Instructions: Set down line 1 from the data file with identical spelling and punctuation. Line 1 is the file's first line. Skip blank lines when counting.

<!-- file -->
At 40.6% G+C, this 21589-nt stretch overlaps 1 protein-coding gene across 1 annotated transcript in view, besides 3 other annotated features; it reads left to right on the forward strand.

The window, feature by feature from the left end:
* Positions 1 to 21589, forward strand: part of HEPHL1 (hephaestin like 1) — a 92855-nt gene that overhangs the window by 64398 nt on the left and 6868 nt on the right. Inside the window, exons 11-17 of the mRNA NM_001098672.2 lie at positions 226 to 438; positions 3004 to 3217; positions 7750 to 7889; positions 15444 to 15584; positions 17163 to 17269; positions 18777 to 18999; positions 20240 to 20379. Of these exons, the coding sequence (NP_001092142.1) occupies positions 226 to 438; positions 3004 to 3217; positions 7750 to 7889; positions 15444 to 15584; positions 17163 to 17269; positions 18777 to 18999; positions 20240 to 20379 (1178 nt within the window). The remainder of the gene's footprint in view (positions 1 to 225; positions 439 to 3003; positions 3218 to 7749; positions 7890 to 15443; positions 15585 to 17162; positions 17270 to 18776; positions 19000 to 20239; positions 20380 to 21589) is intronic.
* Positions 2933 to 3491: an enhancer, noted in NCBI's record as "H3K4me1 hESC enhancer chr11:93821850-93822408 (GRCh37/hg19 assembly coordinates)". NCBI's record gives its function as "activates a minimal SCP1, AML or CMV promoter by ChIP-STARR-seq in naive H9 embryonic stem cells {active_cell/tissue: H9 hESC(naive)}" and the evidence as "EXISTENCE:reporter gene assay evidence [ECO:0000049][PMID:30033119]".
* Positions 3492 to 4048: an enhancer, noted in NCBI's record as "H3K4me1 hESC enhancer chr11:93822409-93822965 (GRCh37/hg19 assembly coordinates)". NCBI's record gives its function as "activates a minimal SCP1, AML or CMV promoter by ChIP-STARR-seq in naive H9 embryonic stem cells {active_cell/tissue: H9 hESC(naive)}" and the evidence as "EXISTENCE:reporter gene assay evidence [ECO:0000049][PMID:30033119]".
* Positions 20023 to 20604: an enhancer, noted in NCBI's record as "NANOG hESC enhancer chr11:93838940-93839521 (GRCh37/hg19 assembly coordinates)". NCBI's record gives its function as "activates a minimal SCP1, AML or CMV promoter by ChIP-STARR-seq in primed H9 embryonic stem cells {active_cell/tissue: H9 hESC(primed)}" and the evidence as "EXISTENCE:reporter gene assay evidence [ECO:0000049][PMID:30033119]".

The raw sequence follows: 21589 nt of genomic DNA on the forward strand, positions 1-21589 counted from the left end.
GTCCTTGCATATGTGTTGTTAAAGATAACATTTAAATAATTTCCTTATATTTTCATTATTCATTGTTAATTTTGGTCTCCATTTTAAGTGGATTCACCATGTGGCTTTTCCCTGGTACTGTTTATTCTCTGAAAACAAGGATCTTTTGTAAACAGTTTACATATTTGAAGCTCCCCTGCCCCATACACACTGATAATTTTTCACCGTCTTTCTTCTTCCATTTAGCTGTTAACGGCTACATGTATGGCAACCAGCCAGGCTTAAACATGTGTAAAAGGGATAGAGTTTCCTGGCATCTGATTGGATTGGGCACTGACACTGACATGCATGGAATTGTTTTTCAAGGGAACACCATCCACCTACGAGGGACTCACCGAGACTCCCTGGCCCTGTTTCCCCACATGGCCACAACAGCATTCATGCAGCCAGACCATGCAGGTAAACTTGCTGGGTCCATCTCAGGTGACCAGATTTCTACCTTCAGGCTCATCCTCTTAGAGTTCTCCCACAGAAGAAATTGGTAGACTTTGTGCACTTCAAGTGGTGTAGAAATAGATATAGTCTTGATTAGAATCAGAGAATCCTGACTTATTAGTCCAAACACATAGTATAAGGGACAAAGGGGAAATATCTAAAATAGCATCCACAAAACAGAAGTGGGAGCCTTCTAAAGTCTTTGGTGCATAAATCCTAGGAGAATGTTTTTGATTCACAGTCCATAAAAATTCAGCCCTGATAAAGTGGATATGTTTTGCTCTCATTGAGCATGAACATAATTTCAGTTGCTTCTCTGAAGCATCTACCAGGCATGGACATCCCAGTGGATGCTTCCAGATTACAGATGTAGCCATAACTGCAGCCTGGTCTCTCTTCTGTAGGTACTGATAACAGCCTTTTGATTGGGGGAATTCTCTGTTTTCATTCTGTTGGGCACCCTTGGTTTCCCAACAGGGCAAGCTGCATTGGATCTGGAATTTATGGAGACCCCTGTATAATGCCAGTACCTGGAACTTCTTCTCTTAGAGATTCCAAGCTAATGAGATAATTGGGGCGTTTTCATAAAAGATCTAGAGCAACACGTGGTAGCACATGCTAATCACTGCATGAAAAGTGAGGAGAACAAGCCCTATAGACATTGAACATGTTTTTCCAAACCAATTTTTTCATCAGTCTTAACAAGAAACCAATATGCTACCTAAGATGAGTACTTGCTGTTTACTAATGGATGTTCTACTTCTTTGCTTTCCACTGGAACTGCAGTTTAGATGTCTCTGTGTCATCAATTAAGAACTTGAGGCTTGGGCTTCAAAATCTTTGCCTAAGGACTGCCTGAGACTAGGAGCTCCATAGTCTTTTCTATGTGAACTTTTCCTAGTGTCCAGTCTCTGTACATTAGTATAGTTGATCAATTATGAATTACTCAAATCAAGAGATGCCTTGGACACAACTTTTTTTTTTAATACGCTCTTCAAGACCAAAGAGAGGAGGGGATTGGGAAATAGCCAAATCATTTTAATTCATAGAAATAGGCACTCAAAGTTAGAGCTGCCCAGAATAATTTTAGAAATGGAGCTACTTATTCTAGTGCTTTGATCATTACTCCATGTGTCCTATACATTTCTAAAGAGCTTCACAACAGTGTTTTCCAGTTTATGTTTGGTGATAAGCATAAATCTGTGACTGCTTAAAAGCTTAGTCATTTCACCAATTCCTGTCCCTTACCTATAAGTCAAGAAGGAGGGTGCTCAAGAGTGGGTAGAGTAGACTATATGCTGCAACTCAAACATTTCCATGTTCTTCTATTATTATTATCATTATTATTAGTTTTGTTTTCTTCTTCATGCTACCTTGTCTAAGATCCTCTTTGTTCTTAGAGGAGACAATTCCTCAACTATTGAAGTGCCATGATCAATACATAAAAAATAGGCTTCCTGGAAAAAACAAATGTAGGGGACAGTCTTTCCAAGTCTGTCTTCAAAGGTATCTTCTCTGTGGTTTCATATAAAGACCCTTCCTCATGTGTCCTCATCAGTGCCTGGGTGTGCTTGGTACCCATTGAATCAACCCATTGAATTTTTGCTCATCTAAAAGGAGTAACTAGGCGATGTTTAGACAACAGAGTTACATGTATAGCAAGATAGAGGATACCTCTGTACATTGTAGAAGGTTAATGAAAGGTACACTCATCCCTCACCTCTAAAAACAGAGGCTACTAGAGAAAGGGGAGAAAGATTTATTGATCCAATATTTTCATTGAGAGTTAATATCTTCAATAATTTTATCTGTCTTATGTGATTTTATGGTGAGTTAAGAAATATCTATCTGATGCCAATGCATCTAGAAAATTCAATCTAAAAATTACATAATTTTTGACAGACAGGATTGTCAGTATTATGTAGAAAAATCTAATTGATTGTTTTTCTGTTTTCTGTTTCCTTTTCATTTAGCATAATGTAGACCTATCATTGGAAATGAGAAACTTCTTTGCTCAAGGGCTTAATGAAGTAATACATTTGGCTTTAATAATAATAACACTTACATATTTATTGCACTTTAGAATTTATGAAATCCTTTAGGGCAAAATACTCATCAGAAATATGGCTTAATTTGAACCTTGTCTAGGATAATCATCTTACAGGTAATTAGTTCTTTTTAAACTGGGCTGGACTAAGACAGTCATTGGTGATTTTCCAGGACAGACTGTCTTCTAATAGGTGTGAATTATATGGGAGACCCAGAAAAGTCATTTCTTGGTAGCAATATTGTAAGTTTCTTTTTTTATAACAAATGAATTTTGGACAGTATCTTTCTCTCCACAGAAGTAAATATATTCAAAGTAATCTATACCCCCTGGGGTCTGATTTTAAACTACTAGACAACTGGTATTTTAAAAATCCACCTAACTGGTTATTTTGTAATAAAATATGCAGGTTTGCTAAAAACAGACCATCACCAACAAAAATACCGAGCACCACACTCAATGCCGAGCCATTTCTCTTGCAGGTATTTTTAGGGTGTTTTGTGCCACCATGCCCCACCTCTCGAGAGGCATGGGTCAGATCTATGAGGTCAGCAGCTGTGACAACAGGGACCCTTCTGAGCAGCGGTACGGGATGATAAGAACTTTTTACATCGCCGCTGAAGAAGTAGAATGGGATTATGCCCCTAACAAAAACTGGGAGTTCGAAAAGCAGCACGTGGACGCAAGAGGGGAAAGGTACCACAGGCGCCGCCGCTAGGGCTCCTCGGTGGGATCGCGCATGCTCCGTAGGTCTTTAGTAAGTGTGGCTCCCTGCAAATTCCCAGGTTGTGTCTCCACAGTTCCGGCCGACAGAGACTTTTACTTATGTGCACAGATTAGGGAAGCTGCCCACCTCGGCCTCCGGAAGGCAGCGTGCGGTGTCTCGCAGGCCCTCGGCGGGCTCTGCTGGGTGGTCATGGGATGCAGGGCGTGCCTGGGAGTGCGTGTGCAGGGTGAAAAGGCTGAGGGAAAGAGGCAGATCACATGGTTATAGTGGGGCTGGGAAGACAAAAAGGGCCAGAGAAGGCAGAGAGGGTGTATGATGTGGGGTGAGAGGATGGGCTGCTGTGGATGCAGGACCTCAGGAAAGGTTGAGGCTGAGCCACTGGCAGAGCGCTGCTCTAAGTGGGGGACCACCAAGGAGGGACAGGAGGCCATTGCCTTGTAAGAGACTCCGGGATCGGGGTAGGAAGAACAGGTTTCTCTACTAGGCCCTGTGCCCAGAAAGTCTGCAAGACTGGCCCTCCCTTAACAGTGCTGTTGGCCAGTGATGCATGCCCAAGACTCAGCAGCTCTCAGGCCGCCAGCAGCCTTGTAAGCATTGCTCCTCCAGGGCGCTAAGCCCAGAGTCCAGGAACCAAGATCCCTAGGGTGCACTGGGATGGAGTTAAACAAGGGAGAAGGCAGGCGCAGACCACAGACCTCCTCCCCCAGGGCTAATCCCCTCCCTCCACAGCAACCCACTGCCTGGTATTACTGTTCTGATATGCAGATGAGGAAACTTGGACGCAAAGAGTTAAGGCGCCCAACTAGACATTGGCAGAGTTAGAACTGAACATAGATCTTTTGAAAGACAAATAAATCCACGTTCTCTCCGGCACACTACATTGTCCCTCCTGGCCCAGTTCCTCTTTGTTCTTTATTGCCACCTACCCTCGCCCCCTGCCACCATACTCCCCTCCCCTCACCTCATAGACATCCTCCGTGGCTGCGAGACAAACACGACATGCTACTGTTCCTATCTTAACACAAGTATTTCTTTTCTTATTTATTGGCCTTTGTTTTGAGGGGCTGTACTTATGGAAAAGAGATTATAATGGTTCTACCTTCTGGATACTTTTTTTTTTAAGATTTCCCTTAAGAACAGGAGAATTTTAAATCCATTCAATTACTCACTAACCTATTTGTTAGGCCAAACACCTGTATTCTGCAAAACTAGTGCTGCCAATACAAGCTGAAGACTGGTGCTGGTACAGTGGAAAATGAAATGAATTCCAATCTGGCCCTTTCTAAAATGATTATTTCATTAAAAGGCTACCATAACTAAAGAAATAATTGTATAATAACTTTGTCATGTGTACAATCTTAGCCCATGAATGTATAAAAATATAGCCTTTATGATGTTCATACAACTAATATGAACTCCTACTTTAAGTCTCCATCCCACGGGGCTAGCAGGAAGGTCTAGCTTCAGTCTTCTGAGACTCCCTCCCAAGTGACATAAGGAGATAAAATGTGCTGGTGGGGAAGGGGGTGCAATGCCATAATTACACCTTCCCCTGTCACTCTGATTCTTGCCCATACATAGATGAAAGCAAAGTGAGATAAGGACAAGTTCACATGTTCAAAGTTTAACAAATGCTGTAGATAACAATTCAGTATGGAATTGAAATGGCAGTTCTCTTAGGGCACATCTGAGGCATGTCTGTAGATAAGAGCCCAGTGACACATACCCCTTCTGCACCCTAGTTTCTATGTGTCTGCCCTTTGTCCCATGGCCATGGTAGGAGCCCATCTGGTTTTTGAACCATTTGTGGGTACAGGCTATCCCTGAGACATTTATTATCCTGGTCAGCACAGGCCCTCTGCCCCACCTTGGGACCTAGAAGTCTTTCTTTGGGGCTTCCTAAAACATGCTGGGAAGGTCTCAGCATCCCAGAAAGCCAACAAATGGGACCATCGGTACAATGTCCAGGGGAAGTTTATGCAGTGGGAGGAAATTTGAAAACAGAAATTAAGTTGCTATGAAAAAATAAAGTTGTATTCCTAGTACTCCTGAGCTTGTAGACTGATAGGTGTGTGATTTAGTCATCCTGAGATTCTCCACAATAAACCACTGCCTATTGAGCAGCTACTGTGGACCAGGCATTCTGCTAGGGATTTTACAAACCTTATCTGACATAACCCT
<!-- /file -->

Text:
At 40.6% G+C, this 21589-nt stretch overlaps 1 protein-coding gene across 1 annotated transcript in view, besides 3 other annotated features; it reads left to right on the forward strand.